Selasa, 17 November 2009


Children must receive the three basic needs which are aducation (asah), love (asih) and care (asuh). One of the three basic needs, namely education, can be given by stimulation through play activities.Montesoti, as quoted by Huges FP, suggests that playing is the work of children resulting in preoccupation with adapting every play situation into a learning experience. Piaget, as quoted by Pulaki MAS, suggests that playing is necessary for the cognitive adaptation and contributing to development of children.

Development is the improvement of skills and intelligence of children parallel with the increasing of age. The development of children begins at prenatal, the learning process begins at postnatal, and every child in the age group 2 to 5 years old undergoes first rapid development phase. The rate of development occurs with the expected stage, and learning process occurs with the understandable stages, but the biggest variation exists in the individual in relation to the rate of development and their learning processes. There have been continuous development and learning that come from interactions with people, objects, and surrounding environment.

A child is the active participant in the developmental process in her or his learning activities. The most important of development task in children is in preschool age and early years of school age which consists of motor development based on use of the different muscular groups that were well coordianted.

Educative game instrument (EGI) is a playing device which can maximize the development of children, The device contains the element of education that its usage is in accordance with age and the development rate of children. Some EGI can stimulate the cognitive aspect of development through recognition of size, shape, and colour of the device.

My experimental study using pretest-posttest control group design was carried out on children aged 2 to 5 years old. Inclusion criteria: healthy, well-nourished children, no developmental delay (confirmed by Denver-II developmental screening test). Exclusion criteria: preterm birth children. Forty subjects were selected by means of simple rendom sampling; research data were taken with Cronbach's motor skills care. Conclusions: there is a significant difference in motor skills scores and motor skill dimensions of children who receive EGI stimulation compared to those who do not. (Paediatr Indones.2008;48:315-21).

Sensory motor stage take place from postnatal period until the age of two years old. In this period, babies shall build their own understanding on their sphere by coordinating sensory experiences with physical motor actions. they will study about environtment through the ways available for them. The sensory and motor experiences of children are very important to study.

Motor development is a development which includes controlling the physical movement through the activity of nervous centre, nervous system, and muscle doordination. Motor development based on using deifferent muscle mass in coordination is highly important in preschool period and in early years of school. Motor skill may not be developed through a maturing process but the skill itsself must be studied. A study in motor skill found that there are eight important conditions i.e. studying readiness, studying oopotunity, practicing opportunity, properly aid tool, counseling and motivation. Those are conditions that should be studied individually, while skill should be studied one by one. The studying process may take place by watching the aid tool and cooding the information about its performance to become a cognitive outcome. EGI is a playing device designed specifically for the purpose of education and known as manipulative device. The size, form, and colour are provided in certain design, therefore if children are doing in a wrong way he or she will immediately be aware of it and correct the mistake.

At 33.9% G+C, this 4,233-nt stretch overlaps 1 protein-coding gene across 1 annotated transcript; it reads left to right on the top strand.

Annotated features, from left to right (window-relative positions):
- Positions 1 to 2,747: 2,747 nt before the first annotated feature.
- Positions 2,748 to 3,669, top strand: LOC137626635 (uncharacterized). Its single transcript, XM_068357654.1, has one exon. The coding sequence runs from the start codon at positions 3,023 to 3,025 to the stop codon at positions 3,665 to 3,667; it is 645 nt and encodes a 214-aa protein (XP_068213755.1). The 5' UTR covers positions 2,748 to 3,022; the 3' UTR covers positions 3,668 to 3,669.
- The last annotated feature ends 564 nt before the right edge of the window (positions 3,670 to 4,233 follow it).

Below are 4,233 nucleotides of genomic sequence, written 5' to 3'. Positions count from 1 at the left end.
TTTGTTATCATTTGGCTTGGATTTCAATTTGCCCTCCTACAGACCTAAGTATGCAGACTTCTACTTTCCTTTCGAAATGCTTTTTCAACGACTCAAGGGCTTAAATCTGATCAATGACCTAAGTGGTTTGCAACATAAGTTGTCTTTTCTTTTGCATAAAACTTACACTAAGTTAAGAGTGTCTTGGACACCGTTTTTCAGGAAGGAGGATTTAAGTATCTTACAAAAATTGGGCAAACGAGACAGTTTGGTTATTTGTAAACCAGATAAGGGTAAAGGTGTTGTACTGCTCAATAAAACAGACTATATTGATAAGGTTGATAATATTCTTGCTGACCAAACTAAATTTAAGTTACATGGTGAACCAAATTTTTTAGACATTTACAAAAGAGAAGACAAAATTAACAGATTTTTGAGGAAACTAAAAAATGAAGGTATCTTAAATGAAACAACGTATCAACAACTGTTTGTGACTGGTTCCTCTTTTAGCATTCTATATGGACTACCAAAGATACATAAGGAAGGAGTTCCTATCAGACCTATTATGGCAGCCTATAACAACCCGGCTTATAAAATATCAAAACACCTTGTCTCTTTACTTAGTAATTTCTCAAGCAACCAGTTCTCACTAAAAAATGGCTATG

Barrow IM, who examined the effect of colours, found that childrean named colour drawing with significantly higher accuracy rates than black and white line drawing. Colour may have provided information that more closely resembled the actual object, thus making the image more concrete and easily recognized. Further, a preference for colour in attending tasks has repeatedly shown to correspond with both mental age and intelligence, especially in the preschool years when children prefer to attend tasks in colour that require forced-choice matching.

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3. Pulaski MAS. Imitation and play. In: Pulaski MAS, editor. Understanding Piaget; an introduction to children's cognitive development; Rev-edition. New York: Harper and Row, 1980; p.78-83.
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